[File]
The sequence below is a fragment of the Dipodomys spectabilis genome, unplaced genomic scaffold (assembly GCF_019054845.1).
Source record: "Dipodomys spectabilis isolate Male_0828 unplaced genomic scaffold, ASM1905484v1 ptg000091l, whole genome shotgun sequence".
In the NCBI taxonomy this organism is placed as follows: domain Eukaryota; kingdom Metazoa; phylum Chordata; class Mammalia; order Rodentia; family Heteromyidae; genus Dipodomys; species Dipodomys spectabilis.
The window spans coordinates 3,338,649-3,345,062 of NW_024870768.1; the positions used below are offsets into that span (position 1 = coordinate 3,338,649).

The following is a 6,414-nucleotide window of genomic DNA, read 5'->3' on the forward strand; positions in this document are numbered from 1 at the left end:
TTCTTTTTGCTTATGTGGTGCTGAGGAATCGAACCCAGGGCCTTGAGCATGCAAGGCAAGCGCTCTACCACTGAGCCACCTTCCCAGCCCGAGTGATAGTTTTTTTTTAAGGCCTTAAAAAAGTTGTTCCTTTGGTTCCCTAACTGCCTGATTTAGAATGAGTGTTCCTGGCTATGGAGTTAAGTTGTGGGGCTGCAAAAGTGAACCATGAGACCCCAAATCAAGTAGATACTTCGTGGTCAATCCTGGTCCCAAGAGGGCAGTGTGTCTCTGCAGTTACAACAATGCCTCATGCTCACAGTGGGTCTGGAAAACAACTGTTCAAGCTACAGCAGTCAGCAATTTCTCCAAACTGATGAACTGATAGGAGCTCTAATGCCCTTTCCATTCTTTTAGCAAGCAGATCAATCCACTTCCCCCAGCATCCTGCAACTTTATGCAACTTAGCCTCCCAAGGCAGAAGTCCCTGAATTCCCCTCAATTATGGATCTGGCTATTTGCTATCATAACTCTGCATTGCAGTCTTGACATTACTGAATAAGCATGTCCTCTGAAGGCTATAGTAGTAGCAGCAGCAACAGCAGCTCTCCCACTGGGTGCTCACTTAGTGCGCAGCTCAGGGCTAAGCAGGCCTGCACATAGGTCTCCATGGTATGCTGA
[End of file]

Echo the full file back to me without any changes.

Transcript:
The sequence below is a fragment of the Dipodomys spectabilis genome, unplaced genomic scaffold (assembly GCF_019054845.1).
Source record: "Dipodomys spectabilis isolate Male_0828 unplaced genomic scaffold, ASM1905484v1 ptg000091l, whole genome shotgun sequence".
In the NCBI taxonomy this organism is placed as follows: domain Eukaryota; kingdom Metazoa; phylum Chordata; class Mammalia; order Rodentia; family Heteromyidae; genus Dipodomys; species Dipodomys spectabilis.
The window spans coordinates 3,338,649-3,345,062 of NW_024870768.1; the positions used below are offsets into that span (position 1 = coordinate 3,338,649).

The following is a 6,414-nucleotide window of genomic DNA, read 5'->3' on the forward strand; positions in this document are numbered from 1 at the left end:
TTCTTTTTGCTTATGTGGTGCTGAGGAATCGAACCCAGGGCCTTGAGCATGCAAGGCAAGCGCTCTACCACTGAGCCACCTTCCCAGCCCGAGTGATAGTTTTTTTTTAAGGCCTTAAAAAAGTTGTTCCTTTGGTTCCCTAACTGCCTGATTTAGAATGAGTGTTCCTGGCTATGGAGTTAAGTTGTGGGGCTGCAAAAGTGAACCATGAGACCCCAAATCAAGTAGATACTTCGTGGTCAATCCTGGTCCCAAGAGGGCAGTGTGTCTCTGCAGTTACAACAATGCCTCATGCTCACAGTGGGTCTGGAAAACAACTGTTCAAGCTACAGCAGTCAGCAATTTCTCCAAACTGATGAACTGATAGGAGCTCTAATGCCCTTTCCATTCTTTTAGCAAGCAGATCAATCCACTTCCCCCAGCATCCTGCAACTTTATGCAACTTAGCCTCCCAAGGCAGAAGTCCCTGAATTCCCCTCAATTATGGATCTGGCTATTTGCTATCATAACTCTGCATTGCAGTCTTGACATTACTGAATAAGCATGTCCTCTGAAGGCTATAGTAGTAGCAGCAGCAACAGCAGCTCTCCCACTGGGTGCTCACTTAGTGCGCAGCTCAGGGCTAAGCAGGCCTGCACATAGGTCTCCATGGTATGCTGA